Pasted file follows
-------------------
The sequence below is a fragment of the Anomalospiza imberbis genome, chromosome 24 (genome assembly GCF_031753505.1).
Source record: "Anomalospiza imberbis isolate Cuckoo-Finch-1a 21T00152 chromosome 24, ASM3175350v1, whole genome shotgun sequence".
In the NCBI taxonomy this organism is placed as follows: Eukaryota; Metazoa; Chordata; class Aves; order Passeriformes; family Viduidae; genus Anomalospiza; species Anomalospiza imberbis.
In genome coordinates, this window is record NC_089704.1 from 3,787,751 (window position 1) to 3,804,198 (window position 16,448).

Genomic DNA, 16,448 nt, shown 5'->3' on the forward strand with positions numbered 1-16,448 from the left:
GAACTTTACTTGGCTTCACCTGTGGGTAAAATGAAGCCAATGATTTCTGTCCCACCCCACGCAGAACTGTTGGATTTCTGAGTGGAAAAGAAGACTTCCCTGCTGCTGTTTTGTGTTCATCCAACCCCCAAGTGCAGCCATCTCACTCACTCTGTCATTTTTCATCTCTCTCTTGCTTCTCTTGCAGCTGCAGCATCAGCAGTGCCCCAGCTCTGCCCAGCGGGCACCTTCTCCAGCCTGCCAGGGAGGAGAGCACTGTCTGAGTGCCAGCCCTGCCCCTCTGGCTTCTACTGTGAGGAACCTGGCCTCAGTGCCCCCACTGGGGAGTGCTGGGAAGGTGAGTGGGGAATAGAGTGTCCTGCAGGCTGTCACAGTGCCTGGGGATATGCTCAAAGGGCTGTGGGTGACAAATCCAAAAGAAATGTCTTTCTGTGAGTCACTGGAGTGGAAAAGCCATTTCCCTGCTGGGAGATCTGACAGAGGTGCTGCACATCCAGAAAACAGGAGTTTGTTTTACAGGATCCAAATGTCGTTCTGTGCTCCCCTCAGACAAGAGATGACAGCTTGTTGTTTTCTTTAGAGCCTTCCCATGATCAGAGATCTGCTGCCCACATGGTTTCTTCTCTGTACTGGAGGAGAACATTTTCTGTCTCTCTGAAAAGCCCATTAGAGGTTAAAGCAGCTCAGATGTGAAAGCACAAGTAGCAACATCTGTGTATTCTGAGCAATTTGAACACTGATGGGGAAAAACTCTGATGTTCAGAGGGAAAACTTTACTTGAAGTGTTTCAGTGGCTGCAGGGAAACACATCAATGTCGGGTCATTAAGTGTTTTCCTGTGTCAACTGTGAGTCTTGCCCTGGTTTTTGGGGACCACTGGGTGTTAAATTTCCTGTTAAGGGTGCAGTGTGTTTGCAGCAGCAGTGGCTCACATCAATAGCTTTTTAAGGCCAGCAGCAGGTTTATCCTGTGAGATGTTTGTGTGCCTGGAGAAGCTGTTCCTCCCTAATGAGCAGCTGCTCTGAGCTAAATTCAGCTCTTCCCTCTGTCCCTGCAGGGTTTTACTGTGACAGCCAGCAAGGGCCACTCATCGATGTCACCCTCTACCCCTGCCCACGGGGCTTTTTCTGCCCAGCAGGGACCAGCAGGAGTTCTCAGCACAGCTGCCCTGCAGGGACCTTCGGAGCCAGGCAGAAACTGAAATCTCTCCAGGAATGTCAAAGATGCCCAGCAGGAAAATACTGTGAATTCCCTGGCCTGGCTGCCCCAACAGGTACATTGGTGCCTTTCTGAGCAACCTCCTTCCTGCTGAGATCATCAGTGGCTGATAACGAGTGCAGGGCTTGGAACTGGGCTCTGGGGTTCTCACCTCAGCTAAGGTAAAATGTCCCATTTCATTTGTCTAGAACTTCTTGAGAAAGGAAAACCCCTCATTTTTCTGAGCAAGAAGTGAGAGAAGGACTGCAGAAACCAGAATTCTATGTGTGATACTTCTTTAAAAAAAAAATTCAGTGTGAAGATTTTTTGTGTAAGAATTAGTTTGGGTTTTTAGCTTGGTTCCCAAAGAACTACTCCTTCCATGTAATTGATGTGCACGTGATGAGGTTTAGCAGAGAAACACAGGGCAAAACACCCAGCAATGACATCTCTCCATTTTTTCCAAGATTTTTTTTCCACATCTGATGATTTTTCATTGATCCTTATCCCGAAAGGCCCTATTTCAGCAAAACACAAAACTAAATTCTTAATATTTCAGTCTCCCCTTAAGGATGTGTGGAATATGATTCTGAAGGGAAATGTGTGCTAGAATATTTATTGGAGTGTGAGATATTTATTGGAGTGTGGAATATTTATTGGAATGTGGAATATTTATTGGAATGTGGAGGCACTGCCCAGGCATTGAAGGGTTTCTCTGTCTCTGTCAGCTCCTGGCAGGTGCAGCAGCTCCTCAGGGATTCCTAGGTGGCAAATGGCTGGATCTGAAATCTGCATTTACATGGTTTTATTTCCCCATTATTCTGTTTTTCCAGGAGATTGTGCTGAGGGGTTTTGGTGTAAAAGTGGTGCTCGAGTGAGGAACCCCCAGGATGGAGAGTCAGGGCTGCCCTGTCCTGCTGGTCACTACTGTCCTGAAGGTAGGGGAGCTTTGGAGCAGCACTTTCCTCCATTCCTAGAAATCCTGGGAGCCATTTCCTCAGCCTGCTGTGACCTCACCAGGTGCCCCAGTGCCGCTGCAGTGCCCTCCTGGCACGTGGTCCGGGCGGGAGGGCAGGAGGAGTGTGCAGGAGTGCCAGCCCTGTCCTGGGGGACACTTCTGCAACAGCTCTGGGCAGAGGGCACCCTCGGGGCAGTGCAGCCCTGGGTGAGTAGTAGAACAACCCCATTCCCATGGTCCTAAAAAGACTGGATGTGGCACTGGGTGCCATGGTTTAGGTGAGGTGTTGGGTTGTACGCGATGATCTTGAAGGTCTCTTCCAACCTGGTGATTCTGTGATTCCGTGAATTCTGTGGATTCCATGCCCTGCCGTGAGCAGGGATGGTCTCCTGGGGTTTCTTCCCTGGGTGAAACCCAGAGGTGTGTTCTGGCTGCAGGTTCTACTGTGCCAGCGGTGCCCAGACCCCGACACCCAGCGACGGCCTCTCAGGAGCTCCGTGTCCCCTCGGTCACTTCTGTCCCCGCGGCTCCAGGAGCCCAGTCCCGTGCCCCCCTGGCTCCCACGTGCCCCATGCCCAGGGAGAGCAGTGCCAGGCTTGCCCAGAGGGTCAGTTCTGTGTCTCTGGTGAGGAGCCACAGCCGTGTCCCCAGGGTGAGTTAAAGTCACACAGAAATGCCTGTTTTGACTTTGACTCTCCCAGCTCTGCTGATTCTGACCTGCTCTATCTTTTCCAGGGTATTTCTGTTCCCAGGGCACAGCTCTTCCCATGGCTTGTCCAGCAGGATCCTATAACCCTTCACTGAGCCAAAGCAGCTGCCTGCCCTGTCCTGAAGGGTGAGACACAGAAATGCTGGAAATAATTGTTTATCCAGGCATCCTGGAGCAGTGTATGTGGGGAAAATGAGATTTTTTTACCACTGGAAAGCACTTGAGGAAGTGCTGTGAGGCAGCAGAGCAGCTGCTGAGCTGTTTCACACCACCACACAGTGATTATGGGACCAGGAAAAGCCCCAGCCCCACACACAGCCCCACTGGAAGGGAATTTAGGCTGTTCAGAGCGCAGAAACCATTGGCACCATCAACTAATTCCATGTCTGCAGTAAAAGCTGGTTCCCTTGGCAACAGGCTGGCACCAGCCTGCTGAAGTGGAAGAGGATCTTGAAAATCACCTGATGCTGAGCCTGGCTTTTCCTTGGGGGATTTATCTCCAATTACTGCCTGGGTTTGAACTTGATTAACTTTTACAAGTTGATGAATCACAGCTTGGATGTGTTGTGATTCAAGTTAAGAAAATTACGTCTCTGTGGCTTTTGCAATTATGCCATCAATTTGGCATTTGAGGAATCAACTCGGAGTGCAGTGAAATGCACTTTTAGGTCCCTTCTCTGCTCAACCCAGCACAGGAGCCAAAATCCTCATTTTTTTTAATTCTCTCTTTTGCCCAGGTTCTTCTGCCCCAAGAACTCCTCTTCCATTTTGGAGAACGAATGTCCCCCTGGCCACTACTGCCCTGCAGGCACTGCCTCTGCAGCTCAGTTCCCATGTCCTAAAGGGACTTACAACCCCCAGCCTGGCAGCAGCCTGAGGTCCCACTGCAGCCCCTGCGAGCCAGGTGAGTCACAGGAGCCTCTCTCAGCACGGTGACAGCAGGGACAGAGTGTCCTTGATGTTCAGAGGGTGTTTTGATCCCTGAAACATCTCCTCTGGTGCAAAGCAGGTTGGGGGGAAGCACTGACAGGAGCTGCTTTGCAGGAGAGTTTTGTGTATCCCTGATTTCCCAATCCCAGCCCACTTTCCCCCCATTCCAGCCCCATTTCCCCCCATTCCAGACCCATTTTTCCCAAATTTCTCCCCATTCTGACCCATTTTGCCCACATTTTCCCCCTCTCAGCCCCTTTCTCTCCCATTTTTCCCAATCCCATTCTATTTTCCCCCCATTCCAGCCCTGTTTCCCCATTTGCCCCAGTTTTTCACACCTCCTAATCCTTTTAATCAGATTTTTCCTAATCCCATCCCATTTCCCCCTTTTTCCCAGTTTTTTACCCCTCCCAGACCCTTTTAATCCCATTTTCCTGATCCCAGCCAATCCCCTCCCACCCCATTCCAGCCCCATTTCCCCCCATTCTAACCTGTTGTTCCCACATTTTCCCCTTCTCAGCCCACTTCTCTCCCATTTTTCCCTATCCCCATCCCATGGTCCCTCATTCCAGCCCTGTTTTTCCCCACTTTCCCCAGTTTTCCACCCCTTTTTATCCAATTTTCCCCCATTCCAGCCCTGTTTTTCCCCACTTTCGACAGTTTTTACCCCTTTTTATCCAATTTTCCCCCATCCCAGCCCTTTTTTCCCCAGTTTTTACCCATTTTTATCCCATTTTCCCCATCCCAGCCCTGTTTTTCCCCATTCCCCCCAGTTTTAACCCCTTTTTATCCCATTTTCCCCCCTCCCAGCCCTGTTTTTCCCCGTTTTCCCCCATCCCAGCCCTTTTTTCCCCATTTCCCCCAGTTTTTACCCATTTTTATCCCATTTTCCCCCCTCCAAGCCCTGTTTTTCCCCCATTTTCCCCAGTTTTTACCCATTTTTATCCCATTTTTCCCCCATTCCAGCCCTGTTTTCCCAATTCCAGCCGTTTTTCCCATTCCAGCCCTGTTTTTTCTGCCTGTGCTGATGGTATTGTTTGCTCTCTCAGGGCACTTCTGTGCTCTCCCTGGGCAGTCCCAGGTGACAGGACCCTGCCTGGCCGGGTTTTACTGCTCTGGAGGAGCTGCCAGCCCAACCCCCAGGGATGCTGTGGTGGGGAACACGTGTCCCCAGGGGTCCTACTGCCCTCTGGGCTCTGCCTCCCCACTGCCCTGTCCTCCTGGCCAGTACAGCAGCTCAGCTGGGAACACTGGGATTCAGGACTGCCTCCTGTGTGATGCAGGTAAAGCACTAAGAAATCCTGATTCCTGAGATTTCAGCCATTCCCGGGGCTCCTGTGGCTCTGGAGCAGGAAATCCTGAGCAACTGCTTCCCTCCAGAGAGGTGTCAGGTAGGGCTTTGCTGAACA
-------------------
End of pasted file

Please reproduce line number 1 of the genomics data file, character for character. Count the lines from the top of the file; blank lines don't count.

The sequence below is a fragment of the Anomalospiza imberbis genome, chromosome 24 (genome assembly GCF_031753505.1).